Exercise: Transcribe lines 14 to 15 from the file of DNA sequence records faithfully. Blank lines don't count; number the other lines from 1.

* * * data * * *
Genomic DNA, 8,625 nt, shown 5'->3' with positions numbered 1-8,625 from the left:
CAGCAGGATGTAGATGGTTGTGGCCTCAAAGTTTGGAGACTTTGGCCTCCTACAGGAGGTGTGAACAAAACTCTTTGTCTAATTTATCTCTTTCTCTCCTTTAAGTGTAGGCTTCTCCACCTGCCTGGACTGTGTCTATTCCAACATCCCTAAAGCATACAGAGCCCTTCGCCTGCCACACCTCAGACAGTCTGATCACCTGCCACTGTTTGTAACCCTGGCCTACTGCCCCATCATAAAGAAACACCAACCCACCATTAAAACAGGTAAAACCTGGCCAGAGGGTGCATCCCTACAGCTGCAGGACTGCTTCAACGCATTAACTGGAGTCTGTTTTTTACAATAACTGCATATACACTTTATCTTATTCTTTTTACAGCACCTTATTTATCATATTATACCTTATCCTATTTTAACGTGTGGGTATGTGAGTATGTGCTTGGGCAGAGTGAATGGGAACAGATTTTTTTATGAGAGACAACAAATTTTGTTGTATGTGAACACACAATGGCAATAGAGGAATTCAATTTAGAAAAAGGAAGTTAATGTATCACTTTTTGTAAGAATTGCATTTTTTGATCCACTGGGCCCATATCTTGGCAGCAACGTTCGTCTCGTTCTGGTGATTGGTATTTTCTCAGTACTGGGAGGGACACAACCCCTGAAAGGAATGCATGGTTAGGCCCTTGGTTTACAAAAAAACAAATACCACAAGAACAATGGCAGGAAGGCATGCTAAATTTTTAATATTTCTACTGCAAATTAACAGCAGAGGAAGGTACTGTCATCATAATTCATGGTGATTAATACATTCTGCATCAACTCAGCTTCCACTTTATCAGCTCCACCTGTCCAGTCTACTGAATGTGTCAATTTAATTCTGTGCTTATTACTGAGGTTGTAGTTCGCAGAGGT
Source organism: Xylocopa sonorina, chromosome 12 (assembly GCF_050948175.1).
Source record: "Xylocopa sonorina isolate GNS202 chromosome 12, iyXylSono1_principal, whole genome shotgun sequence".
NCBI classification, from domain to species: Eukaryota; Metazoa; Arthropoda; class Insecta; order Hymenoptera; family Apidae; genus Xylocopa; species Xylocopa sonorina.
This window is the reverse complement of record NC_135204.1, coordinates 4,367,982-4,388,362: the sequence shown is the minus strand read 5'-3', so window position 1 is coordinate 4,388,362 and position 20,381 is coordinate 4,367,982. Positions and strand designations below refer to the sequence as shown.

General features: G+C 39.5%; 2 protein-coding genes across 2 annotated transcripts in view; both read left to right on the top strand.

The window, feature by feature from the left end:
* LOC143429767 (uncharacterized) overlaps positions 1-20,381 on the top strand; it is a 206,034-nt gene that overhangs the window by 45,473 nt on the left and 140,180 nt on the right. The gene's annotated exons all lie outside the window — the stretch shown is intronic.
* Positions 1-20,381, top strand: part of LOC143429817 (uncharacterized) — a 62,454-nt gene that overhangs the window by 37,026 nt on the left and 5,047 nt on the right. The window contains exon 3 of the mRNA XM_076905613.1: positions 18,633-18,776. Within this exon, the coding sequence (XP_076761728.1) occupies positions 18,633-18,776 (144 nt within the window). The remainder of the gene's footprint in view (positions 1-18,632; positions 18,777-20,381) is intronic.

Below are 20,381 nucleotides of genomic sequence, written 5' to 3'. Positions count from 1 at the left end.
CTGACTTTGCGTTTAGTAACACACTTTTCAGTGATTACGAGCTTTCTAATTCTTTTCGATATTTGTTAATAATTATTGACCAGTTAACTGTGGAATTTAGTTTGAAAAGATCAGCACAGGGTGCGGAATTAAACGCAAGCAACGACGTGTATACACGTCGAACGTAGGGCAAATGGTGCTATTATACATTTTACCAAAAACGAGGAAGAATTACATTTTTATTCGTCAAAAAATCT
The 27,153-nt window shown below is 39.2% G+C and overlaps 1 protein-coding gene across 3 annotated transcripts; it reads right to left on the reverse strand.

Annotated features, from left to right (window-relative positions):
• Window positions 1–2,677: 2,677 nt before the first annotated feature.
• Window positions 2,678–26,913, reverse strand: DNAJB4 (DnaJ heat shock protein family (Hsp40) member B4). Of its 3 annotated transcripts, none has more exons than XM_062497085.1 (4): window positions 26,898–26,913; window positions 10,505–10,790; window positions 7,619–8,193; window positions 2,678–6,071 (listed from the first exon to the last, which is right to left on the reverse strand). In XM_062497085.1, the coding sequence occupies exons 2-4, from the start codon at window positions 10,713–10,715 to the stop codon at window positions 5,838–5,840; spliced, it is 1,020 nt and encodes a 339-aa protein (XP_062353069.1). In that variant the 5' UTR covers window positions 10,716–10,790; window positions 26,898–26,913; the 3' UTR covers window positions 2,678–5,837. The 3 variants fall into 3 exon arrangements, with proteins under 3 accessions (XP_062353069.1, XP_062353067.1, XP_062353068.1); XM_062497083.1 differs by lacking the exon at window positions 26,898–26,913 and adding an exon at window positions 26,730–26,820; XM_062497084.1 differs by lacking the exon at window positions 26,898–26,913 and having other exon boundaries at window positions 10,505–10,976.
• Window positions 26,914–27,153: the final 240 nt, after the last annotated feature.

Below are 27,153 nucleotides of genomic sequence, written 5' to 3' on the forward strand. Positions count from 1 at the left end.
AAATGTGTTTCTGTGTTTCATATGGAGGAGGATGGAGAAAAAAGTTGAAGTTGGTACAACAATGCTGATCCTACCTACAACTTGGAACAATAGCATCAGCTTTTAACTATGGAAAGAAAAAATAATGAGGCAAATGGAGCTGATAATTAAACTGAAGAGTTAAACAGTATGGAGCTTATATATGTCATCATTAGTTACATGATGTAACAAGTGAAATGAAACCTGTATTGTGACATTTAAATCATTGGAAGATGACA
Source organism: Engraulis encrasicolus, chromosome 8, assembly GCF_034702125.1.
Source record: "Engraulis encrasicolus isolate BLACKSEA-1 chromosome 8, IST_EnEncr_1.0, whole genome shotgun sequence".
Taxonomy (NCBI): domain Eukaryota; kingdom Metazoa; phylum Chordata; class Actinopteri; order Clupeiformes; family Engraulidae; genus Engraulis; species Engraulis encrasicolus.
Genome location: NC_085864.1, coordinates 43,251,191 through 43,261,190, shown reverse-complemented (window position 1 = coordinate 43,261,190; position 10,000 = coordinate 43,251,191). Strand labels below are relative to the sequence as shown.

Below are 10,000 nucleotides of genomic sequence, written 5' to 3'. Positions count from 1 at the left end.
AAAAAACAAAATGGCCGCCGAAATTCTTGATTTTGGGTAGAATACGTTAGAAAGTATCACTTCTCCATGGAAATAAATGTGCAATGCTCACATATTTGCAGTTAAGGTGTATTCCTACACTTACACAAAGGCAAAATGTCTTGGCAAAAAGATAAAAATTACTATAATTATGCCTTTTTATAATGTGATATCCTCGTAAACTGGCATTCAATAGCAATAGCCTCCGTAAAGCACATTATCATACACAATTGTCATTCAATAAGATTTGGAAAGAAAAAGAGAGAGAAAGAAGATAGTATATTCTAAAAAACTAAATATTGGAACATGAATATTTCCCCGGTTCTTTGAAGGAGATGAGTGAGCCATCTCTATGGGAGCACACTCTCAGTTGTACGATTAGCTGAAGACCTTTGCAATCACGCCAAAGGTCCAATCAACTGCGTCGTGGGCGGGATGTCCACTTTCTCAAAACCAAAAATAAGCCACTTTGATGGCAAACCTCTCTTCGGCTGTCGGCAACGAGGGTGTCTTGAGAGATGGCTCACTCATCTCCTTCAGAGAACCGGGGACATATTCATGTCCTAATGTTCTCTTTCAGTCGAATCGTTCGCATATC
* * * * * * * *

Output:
Annotated features, from left to right (window-relative positions):
• Window positions 1–2,677: 2,677 nt before the first annotated feature.